In early November 2005 my mom began a journey that changed us both. She got into her little car and began to drive to Denver International Airport, 60 miles from her home, a route she had driven thousands of times during her 69 years. But this time she faced a particular challenge. She told me after the fact, “I realized that I was having vision problems. I did some experiments at home and figured out that what I thought I saw, like a book on a table, wasn’t actually in that spot on the table. It was really six inches to my left.  So, I figured if I drove down what I thought was the median on I-25, I would actually be in the middle of my lane.”  

Just telling that story makes me shake. Still.

I have often wondered what would have happened if my mother, on that November day, had confided in a friend or family member that she had significant vision issues and needed help. What kept her from doing that?

Deep-down, I know. I am my mother’s daughter. My internal dialogue often goes like this: I can do this. Chin up, Girl. Figure it out. No need to bother anyone. Me and Jesus. We’re a good team. We’ve got this.

Thankfully, my mother did get to the airport and eventually to my brother’s house in Albany, New York, that Thanksgiving. There she met a neurologist who recognized her significant vision issues as a symptom of a rare, always fatal disease: Creutzfeldt-Jakob Disease (CJD).  The disease affects about one in one million people per year worldwide. It acts like Alzheimer’s on steroids with a life expectancy of only months.

Despite this grim diagnosis, Mom determined to fight the disease. She assured us that once she returned home to Colorado, she would be fine. When I asked her how she would do things like cook and clean she said simply, “My friends will help.” I wondered.  

I knew Mom quickly rushed to help her friends, but I suspected she had not told any of them about her sight issues. I found out later that indeed she had not.

Well, Mom was right about her friends. They came.  

They sat with Mom as she wept about her crazy brain. They listened to me as I struggled to know how to help Mom. They brought tea for her visitors. They fed Mom when she could no longer feed herself.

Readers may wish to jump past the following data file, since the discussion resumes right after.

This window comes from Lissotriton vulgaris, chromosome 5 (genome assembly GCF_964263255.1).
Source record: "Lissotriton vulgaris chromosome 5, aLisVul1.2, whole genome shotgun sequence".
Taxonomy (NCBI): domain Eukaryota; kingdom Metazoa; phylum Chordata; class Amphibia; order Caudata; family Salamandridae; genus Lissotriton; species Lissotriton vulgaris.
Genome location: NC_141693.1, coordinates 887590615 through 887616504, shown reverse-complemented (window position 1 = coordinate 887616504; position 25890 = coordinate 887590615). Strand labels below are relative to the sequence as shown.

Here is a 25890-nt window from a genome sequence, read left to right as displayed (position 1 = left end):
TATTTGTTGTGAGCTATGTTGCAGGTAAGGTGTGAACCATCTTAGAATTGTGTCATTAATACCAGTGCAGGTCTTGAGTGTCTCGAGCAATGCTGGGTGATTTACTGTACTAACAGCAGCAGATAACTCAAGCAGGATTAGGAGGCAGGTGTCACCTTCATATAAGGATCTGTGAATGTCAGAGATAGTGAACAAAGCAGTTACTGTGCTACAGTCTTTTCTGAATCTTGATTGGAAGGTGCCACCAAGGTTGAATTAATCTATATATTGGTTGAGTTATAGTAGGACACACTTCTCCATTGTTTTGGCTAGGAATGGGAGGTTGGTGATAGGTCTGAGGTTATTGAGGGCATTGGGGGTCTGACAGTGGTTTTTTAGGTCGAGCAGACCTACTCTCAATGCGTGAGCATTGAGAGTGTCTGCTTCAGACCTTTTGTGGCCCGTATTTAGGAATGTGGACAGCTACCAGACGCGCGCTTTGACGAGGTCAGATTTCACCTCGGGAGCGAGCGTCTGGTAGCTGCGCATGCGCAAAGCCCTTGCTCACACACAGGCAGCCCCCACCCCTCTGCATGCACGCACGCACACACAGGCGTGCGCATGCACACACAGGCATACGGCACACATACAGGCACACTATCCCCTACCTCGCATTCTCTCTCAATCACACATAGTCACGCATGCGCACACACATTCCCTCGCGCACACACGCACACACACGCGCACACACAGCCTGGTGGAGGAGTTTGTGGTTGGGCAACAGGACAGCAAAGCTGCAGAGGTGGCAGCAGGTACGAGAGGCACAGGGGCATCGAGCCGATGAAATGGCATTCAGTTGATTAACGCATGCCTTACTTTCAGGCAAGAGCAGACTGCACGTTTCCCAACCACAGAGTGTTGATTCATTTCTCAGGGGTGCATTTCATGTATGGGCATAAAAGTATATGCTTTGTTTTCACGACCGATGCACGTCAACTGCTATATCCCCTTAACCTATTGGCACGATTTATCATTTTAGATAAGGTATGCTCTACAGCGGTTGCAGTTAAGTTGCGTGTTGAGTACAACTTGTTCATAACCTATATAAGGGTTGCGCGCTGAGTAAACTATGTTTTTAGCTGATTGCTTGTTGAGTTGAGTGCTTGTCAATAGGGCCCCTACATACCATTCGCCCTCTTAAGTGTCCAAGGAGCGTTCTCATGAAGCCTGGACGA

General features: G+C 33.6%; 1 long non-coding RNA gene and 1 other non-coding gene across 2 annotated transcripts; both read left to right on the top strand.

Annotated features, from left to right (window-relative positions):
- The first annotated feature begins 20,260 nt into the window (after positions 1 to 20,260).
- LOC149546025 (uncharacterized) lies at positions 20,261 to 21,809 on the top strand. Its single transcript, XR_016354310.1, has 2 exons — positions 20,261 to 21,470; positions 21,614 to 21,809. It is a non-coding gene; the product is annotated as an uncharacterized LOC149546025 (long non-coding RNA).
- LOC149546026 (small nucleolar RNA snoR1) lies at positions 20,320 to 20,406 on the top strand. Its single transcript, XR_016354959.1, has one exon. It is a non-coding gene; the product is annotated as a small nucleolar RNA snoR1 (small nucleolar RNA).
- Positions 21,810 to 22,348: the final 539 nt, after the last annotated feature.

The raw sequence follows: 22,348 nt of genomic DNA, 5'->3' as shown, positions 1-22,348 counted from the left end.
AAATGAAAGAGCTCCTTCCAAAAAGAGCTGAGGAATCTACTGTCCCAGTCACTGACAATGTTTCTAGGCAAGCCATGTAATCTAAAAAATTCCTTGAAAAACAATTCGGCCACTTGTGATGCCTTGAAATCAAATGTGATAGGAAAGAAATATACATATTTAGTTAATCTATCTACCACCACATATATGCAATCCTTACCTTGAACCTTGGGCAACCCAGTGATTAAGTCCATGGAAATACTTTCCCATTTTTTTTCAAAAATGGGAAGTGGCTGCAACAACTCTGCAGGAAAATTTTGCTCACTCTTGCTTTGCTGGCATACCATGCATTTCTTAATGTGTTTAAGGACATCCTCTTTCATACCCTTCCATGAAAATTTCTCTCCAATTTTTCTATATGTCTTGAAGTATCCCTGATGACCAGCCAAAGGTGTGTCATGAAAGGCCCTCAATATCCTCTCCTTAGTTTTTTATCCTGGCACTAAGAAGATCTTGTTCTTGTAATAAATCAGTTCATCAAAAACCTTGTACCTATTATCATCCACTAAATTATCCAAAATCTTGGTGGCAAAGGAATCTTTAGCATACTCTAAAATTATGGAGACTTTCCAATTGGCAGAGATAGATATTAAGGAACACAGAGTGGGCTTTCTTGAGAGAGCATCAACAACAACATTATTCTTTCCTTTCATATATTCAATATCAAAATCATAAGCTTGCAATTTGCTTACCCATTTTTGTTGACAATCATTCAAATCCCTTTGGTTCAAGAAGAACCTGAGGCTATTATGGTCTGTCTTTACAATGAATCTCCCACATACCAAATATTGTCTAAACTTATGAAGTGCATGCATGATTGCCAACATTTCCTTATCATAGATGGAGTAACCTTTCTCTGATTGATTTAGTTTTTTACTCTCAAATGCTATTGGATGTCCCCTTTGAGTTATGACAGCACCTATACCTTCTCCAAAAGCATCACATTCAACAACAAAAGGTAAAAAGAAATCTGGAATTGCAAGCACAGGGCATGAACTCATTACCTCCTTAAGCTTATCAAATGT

As I watched these women, I gained courage—courage to stay, courage to do what I did not think I could do—sit with a dying woman, my beloved mother.

And my mother gained courage toocourage to accept help and courage to let go of her fierce independence.

Because of these dear women (I call them Storm Sisters—women who don’t run when storms hit their friends’ lives), I was with my mother late in the afternoon on January 23, 2006, when her breathing slowed to almost nothing. A beautiful smile took over her face, a face that had been frozen and silent for a week. She began to hum along with the hymn I had playing on a CD player for her, “Thine is the glory, risen conquering son! Endless is the victory thou o’er death hast won.” I kissed her and said, “Jesus is waiting. You can go. Jesus is waiting.” And then Mom took one last, raspy breath and entered heaven. What a moment! I could almost touch Jesus. And almost see heaven.  

Oh, the gift my mother’s friends gave me! These Storm Sisters. They helped me stay.

Afton Rorvik
Afton Rorvik has been a part of the publishing industry since 1987, editing a myriad of adult nonfiction books for the CBA market, while working with both first-time authors and best-selling authors. Her articles have appeared in Discipleship Journal, Guideposts, NAB Today, and Wheaton. Her book, Storm Sisters (Worthy Publishing), debuted in 2014. Afton graduated from Wheaton College with a degree in literature as well as a teaching certificate in secondary education. She and her husband John are the parents of two adult children.

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  1. What a moving testimony, Afton. Thank you for sharing. Indeed, much courage was required on both sides. I’m so sorry for your loss, and yet grateful that you were granted the strength to stay, and the blessing of togetherness till the very end. May the Lord continue to comfort and sustain you in the midst of your grief.

  2. What kind, comforting words! Thank you for reading and commenting. My hope is that my book Storm Sisters will help others find courage to stay. Guess it is my way of paying it forward. 🙂

  3. Both beautiful and sad. What a gift to know your mom went into the arms of our loving Heavenly Father.

    A friend of mine has been reminding me that we are knit together. When difficulties come, the whole fabric works together to keep us intact. Yet, the “can do” attitude is still a tough one to shake.

  4. What a learning time that was for all of us, Afton. It is hard to believe that 10 years have gone by since Nancy left us.
    I still miss her wonderful insights and conversations with her, all the while her hands busy knitting something extraordinary. I feel so blessed to have had her-and you-as a part of my life.

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